The talented utility back had an outstanding 2014, which saw him named Player of the Tournament for both the Six Nations and the Aviva Premiership. Although he faces stiff competition for the number fifteen jersey from Alex Goode and Anthony Watson, his ability to play on the left wing as well as fullback means he’s likely to be on the field for most of England’s campaign. A fit again Brown offers a counter-attacking threat that not many in the English squad do and Stuart Lancaster would be a fool not to use him in his preferred position.
The Saracens number eight is an explosive ball carrier with an eye for the try line. He made his debut against Argentina in 2013, coming off the bench and almost immediately getting his name on the try scorers list. He added another two tries to his personal record in the Six Nations earlier this year and is likely to add a few more to his tally at the World Cup. Vunipola does face stiff competition from Ben Morgan for the jersey, but even if he only comes off the bench, the big man will still be able to make an impact.
Best Bet: To Reach Semi-Finals - No (5/4)
Best result at a World Cup: Semi-Finalists 1987, 2011
World Ranking: 6th
With talismanic centre Jonathan Davies ruled out of the tournament through injury and skipper Sam Warburton seemingly unable to play for an extend period of time without incurring an injury, the Welsh are unlikely to repeat their 2011 exploits. 2015 hasn’t been kind to Warren Gatland either, with his side failing to launch in the Six Nations.
A skipper who’s not afraid to lead from the front, Warburton may have endured an injury plagued career but he still ranks among the best loose forwards of his era. Wales are a much tougher proposition when he’s on the field, not only because of his physical presence but also his ability to rally his troops.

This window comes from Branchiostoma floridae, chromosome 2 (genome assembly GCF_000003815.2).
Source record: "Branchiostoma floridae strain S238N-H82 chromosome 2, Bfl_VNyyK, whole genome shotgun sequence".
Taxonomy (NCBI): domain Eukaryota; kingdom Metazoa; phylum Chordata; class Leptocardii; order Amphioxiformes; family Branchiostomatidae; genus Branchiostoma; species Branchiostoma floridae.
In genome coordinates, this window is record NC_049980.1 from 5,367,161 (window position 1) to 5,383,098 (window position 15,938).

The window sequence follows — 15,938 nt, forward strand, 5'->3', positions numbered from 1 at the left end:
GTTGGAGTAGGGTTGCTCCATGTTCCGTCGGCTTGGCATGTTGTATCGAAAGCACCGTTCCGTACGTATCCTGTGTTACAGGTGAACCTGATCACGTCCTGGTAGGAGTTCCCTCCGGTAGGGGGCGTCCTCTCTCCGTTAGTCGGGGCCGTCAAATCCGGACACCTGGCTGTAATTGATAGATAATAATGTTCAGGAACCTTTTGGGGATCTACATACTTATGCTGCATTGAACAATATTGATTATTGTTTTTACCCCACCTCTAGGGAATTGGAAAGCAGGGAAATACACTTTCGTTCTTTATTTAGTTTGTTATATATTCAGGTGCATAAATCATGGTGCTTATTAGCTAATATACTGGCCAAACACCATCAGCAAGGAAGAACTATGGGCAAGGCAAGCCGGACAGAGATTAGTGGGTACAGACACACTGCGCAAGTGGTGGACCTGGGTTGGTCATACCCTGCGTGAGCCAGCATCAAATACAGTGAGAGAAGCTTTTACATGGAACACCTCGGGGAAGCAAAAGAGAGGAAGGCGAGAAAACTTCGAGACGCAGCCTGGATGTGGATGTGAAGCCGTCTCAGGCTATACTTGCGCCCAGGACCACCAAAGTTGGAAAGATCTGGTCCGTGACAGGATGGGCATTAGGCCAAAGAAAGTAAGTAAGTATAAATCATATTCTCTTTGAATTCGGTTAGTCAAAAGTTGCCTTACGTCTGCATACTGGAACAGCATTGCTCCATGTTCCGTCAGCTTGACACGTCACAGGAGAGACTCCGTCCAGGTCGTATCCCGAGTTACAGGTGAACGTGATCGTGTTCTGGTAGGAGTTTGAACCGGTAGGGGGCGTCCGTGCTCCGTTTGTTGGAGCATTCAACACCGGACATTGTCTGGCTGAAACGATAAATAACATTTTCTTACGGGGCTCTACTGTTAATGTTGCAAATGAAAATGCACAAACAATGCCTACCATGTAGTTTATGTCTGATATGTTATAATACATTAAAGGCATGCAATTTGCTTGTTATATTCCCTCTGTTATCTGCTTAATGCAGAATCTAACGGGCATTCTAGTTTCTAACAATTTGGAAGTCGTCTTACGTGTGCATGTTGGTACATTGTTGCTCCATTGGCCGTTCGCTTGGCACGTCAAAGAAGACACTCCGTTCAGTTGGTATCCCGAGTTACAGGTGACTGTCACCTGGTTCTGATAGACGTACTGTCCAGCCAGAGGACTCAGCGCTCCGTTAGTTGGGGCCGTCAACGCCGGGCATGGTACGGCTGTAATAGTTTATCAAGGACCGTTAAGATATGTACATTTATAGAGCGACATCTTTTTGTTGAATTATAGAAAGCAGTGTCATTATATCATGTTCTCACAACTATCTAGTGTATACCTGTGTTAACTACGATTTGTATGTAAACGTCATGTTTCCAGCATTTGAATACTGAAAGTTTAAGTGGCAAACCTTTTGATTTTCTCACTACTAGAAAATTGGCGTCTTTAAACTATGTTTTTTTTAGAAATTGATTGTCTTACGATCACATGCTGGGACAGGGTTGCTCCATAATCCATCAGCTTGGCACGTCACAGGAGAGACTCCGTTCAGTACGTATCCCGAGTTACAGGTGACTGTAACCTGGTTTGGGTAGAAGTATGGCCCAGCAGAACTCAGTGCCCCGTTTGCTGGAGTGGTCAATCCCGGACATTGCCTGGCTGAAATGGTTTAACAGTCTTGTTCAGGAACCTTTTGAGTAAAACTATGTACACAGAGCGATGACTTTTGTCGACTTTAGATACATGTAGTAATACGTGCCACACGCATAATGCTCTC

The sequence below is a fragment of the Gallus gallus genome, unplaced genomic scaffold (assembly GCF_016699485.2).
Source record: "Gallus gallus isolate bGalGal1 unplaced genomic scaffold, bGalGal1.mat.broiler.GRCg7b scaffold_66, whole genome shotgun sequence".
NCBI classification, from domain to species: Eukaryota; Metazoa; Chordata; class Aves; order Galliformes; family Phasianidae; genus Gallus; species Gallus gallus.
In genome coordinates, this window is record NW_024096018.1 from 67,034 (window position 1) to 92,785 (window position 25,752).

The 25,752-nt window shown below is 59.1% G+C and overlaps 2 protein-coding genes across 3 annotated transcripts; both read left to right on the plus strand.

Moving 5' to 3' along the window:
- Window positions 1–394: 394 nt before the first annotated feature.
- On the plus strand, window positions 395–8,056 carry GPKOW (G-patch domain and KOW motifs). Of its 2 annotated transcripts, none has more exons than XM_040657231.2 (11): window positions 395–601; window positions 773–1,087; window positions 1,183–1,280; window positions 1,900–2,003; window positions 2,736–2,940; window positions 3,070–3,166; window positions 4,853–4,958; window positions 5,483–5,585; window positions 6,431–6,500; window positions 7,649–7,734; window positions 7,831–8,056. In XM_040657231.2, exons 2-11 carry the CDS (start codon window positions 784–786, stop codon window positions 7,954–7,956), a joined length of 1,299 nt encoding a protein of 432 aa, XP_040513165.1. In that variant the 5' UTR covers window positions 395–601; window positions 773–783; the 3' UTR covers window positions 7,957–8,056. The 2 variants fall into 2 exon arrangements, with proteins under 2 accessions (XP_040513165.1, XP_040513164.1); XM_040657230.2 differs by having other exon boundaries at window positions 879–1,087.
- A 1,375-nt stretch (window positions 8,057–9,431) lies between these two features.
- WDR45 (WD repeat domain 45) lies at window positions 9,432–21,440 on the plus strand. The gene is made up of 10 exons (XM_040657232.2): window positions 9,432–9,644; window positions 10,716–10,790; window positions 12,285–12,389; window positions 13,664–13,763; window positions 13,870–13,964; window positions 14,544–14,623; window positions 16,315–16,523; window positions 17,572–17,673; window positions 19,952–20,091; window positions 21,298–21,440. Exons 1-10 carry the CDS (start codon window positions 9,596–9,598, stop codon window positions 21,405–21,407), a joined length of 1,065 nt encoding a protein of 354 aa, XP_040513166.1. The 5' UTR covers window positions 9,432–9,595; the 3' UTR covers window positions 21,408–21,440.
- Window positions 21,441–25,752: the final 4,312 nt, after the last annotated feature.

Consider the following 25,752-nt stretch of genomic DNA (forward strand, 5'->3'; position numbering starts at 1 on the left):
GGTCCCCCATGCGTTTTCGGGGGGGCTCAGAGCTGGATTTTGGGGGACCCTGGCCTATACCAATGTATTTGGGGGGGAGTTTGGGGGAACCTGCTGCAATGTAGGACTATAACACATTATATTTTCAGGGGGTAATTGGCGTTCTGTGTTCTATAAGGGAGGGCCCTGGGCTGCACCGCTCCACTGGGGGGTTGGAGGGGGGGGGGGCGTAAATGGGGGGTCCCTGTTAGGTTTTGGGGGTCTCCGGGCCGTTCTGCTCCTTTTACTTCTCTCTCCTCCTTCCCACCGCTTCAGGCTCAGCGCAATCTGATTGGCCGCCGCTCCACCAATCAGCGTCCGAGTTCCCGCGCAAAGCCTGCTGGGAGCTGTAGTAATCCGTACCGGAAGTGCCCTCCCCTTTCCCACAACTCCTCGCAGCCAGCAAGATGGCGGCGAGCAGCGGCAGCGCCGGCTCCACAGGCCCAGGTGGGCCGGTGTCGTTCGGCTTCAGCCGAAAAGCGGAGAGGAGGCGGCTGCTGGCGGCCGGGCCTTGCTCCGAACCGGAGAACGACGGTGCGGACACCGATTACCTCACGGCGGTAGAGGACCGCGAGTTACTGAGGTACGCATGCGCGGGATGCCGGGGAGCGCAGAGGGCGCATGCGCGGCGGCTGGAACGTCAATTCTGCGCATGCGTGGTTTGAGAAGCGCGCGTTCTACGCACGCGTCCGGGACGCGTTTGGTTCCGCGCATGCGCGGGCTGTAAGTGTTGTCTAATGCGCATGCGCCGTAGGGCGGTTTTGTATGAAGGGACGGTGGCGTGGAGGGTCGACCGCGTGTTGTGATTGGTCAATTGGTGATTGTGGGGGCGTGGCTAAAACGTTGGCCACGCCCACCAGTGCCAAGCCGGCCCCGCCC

Halfpenny is one of the most underrated players in world rugby. Although he doesn’t possess the mercurial flair of a Willie Le Roux, he does have a knack for entering the attacking line at the perfect time. On top of this, he has one of the biggest kicking boots both out of hand and off the tee of any player at the tournament.
Best Bet: To Reach Quarter-Finals - No (8/10)
Best result at a World Cup: Quarter-Finalists 1987, 1999, 2007
World Ranking: 10th
The hard-hitting Pacific Islanders have been known to produce an upset or two at World Cups. Their ability to play off the cuff running rugby as well as their physicality makes them a nightmare to play against. Whilst they may not manage another historic win over the big guns ala 2007, they will ensure their opponents know they’ve been in a high tempo, physically absorbing game of rugby. A few of their personnel had some impressive Super Rugby campaigns this year and will want to replicate that form at international level.
The Crusaders flying winger will be key to any hopes of the Fijians pulling off any shock victories at this year’s tournament. Unbeknownst to the majority of rugby fans outside of Fiji, and myself until early this week, Nadolo is quite a prolific goal kicker and is likely to assume the kicking duties for the Pacific Islanders.
Best Bet: Fiji +28.5 (9/10) vs England
Best result at a World Cup: Group Stage
World Ranking: 19th
At the risk of repeating myself, I have to reiterate how much of an achievement it is for these lads to make it to what is essentially the ‘Promised Land’ of World Rugby. With the world watching these boys will feel they’re playing for contract offers and, this is probably the only motivation they need. Expect one or two of the Los Teros squad to show some moments of magic against the big boys. Although they’re probably not going to win a game, they’re almost certain to be entertaining.
The nuggety number nine is one of four Uruguayans plying their trade in France. His exploits for French second division side Stade Montois have not gone unnoticed and there is talk of him moving to one of the more stable top division sides. His experience in France will prove vital particularly against the Northern Hemisphere duo of England and Wales.
Best Bet: Uruguay +68.5 vs Wales (9/10)